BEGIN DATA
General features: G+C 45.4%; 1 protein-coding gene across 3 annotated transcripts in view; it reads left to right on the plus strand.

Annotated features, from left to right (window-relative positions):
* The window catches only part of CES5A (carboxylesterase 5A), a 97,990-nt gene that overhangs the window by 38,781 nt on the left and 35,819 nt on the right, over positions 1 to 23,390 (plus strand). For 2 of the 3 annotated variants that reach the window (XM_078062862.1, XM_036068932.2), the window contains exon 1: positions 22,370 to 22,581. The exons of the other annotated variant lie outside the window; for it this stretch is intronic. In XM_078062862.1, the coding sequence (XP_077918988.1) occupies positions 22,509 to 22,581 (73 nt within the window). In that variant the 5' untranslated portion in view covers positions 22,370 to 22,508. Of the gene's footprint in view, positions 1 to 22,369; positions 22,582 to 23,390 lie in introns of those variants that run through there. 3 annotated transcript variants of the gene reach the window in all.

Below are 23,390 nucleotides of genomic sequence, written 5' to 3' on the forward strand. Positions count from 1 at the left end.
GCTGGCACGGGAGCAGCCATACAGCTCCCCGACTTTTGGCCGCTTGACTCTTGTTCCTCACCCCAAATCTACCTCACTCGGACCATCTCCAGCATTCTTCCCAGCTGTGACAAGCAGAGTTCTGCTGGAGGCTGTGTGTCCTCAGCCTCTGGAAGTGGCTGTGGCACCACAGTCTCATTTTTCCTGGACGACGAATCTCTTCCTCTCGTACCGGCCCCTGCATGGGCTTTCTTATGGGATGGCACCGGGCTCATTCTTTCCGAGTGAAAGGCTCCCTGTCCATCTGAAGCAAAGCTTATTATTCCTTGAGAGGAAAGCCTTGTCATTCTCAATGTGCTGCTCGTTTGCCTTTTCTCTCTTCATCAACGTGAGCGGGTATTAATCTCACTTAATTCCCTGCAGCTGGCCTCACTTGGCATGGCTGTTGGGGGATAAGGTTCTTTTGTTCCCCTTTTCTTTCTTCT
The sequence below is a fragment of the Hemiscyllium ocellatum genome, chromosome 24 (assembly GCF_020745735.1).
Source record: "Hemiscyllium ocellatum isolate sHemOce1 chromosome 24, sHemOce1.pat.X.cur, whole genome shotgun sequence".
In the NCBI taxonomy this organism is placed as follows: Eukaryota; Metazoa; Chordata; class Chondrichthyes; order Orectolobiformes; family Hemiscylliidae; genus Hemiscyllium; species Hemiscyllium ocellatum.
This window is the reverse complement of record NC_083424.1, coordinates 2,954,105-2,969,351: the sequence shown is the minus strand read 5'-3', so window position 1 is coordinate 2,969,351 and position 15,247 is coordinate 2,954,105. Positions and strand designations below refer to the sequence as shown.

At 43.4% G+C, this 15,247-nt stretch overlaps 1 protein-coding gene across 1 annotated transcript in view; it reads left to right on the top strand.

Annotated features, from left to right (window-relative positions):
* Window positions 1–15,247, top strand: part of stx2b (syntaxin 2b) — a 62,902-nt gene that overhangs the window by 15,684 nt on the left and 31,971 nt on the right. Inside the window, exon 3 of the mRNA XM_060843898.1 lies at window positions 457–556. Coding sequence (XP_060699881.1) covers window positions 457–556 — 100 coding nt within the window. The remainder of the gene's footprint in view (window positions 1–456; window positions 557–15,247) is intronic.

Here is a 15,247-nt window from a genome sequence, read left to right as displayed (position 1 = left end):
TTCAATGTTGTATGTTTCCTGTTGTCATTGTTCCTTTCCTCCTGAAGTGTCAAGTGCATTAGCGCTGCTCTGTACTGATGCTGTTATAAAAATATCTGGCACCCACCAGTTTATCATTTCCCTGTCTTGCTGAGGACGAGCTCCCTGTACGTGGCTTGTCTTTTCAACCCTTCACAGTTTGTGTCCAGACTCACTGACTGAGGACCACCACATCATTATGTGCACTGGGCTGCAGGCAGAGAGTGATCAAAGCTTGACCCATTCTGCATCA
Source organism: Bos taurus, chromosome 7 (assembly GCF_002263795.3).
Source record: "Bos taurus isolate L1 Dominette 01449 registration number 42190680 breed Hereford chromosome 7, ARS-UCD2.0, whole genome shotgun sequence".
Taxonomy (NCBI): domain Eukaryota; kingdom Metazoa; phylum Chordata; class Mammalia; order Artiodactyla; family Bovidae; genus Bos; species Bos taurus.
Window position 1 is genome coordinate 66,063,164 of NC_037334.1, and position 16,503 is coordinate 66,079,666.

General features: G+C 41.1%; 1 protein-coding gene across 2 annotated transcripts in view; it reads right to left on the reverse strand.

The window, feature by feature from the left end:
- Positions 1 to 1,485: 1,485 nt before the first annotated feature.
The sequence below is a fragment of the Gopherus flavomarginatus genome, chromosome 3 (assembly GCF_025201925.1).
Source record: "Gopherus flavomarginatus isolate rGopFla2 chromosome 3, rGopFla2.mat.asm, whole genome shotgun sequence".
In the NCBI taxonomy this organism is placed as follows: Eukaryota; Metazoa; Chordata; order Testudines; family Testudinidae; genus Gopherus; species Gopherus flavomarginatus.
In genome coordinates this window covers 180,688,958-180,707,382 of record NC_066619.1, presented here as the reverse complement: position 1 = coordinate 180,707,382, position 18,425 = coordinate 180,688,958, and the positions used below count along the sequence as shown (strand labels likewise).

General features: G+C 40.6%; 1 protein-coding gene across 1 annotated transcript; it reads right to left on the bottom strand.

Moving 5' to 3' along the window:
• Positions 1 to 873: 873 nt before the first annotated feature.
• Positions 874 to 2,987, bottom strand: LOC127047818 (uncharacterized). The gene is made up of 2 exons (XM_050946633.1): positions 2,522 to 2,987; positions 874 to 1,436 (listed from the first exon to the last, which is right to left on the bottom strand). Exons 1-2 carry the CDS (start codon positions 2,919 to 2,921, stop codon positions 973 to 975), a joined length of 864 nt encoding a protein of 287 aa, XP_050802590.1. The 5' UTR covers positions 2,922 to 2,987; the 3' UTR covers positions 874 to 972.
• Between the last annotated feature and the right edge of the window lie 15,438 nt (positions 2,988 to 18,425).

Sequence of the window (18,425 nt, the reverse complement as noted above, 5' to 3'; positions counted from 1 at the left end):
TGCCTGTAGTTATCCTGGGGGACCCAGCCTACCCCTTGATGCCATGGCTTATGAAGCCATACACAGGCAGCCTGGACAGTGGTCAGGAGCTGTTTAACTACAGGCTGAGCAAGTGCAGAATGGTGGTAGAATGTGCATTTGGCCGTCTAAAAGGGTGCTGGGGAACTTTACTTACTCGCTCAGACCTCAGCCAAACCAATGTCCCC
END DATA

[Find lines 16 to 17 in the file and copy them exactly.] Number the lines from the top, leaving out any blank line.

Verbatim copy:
Source record: "Bos taurus isolate L1 Dominette 01449 registration number 42190680 breed Hereford chromosome 7, ARS-UCD2.0, whole genome shotgun sequence".
Taxonomy (NCBI): domain Eukaryota; kingdom Metazoa; phylum Chordata; class Mammalia; order Artiodactyla; family Bovidae; genus Bos; species Bos taurus.